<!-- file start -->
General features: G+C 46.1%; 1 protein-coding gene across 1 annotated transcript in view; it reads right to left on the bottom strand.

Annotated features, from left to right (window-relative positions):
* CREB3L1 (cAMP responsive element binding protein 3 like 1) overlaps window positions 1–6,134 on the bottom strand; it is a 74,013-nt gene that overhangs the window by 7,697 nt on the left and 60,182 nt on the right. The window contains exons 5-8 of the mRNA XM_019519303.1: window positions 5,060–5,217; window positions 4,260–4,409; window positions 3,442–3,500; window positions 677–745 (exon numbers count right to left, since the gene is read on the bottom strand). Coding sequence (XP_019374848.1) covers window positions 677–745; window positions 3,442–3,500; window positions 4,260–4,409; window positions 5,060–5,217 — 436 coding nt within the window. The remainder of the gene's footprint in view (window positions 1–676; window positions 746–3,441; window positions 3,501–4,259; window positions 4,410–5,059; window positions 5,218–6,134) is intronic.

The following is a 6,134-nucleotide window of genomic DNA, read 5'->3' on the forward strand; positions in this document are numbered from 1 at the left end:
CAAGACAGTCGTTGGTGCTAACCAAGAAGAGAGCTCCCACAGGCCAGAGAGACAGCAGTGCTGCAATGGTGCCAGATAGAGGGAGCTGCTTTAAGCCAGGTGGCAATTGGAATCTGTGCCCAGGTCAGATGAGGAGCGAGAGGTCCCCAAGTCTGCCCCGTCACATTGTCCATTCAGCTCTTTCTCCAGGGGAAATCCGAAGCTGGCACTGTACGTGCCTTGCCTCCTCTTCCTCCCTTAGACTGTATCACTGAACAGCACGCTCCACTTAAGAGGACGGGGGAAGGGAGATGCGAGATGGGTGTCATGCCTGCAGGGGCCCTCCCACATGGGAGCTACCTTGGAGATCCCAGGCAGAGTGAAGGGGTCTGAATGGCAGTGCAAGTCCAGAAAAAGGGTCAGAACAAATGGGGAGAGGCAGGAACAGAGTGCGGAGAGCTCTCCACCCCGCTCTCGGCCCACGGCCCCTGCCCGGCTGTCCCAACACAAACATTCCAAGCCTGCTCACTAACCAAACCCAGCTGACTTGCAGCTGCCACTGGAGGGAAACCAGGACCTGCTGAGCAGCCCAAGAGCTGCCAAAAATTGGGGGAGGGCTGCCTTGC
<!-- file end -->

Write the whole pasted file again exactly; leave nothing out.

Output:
General features: G+C 46.1%; 1 protein-coding gene across 1 annotated transcript in view; it reads right to left on the bottom strand.

Annotated features, from left to right (window-relative positions):
* CREB3L1 (cAMP responsive element binding protein 3 like 1) overlaps window positions 1–6,134 on the bottom strand; it is a 74,013-nt gene that overhangs the window by 7,697 nt on the left and 60,182 nt on the right. The window contains exons 5-8 of the mRNA XM_019519303.1: window positions 5,060–5,217; window positions 4,260–4,409; window positions 3,442–3,500; window positions 677–745 (exon numbers count right to left, since the gene is read on the bottom strand). Coding sequence (XP_019374848.1) covers window positions 677–745; window positions 3,442–3,500; window positions 4,260–4,409; window positions 5,060–5,217 — 436 coding nt within the window. The remainder of the gene's footprint in view (window positions 1–676; window positions 746–3,441; window positions 3,501–4,259; window positions 4,410–5,059; window positions 5,218–6,134) is intronic.

The following is a 6,134-nucleotide window of genomic DNA, read 5'->3' on the forward strand; positions in this document are numbered from 1 at the left end:
CAAGACAGTCGTTGGTGCTAACCAAGAAGAGAGCTCCCACAGGCCAGAGAGACAGCAGTGCTGCAATGGTGCCAGATAGAGGGAGCTGCTTTAAGCCAGGTGGCAATTGGAATCTGTGCCCAGGTCAGATGAGGAGCGAGAGGTCCCCAAGTCTGCCCCGTCACATTGTCCATTCAGCTCTTTCTCCAGGGGAAATCCGAAGCTGGCACTGTACGTGCCTTGCCTCCTCTTCCTCCCTTAGACTGTATCACTGAACAGCACGCTCCACTTAAGAGGACGGGGGAAGGGAGATGCGAGATGGGTGTCATGCCTGCAGGGGCCCTCCCACATGGGAGCTACCTTGGAGATCCCAGGCAGAGTGAAGGGGTCTGAATGGCAGTGCAAGTCCAGAAAAAGGGTCAGAACAAATGGGGAGAGGCAGGAACAGAGTGCGGAGAGCTCTCCACCCCGCTCTCGGCCCACGGCCCCTGCCCGGCTGTCCCAACACAAACATTCCAAGCCTGCTCACTAACCAAACCCAGCTGACTTGCAGCTGCCACTGGAGGGAAACCAGGACCTGCTGAGCAGCCCAAGAGCTGCCAAAAATTGGGGGAGGGCTGCCTTGC